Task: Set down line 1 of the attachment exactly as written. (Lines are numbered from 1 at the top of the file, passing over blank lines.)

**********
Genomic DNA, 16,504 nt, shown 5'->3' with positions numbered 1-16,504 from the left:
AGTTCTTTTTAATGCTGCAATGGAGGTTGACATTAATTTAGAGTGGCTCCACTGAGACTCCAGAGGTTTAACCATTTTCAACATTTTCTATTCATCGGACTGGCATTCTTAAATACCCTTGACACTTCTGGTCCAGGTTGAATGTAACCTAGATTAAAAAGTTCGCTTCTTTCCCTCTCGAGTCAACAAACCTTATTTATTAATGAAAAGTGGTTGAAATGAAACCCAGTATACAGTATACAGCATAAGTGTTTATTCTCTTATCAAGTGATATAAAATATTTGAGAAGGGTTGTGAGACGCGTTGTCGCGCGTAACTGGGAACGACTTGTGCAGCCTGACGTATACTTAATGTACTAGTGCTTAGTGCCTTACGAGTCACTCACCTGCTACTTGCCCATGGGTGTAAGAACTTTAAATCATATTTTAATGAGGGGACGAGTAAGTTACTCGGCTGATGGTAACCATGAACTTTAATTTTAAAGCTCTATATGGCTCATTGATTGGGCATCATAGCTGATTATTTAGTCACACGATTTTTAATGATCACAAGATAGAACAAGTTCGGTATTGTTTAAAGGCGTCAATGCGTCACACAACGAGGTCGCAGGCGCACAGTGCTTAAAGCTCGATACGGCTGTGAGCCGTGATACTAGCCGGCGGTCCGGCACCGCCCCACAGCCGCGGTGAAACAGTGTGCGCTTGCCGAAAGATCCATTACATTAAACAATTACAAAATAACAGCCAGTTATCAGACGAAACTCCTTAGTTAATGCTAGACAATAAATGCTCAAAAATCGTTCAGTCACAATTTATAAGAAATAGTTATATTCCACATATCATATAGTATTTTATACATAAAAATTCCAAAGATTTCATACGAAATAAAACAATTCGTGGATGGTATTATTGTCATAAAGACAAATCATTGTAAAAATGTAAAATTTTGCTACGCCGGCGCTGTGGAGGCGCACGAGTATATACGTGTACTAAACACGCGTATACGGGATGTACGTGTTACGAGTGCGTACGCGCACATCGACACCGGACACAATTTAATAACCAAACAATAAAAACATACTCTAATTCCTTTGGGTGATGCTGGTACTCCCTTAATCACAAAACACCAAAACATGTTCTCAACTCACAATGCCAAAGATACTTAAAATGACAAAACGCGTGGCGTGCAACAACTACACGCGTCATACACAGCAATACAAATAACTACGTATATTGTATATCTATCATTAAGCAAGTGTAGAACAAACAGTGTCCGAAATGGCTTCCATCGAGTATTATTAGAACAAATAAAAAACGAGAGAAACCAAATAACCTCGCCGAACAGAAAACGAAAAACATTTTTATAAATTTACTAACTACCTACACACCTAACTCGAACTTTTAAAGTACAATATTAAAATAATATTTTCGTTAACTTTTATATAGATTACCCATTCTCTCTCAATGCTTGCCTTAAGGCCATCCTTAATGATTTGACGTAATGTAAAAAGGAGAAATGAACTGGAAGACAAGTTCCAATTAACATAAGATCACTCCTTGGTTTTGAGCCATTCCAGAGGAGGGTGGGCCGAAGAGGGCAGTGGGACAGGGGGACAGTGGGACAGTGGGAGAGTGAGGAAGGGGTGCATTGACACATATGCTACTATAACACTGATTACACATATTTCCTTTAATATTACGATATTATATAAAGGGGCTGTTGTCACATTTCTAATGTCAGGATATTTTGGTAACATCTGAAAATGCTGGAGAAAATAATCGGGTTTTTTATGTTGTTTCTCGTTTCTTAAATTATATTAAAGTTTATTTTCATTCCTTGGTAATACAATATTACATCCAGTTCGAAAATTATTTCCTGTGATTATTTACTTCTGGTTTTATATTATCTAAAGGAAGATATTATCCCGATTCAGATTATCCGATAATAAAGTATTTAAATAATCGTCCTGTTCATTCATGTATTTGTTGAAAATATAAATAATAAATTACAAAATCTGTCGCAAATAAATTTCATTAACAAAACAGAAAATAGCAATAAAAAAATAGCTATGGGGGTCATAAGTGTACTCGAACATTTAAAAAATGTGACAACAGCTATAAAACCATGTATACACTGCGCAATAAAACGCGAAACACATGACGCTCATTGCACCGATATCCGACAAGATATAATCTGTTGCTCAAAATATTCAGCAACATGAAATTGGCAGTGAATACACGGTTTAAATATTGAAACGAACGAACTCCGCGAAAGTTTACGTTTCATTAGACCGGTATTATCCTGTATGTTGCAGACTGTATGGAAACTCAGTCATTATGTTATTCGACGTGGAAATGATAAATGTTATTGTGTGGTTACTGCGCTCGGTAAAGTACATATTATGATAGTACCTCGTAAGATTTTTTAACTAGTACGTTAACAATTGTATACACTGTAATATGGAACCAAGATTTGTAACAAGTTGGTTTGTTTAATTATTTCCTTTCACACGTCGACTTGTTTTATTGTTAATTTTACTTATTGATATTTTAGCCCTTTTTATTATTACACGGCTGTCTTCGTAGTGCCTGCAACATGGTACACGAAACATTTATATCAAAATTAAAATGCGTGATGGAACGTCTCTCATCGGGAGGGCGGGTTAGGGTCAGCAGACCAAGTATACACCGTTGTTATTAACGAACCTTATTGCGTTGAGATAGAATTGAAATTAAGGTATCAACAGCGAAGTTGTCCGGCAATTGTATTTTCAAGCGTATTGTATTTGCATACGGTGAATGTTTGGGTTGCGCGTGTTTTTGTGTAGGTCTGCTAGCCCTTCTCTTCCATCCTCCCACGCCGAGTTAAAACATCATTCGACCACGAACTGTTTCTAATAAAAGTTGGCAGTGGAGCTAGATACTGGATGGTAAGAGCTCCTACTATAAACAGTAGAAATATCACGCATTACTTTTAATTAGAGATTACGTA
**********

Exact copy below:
Genomic DNA, 16,504 nt, shown 5'->3' with positions numbered 1-16,504 from the left: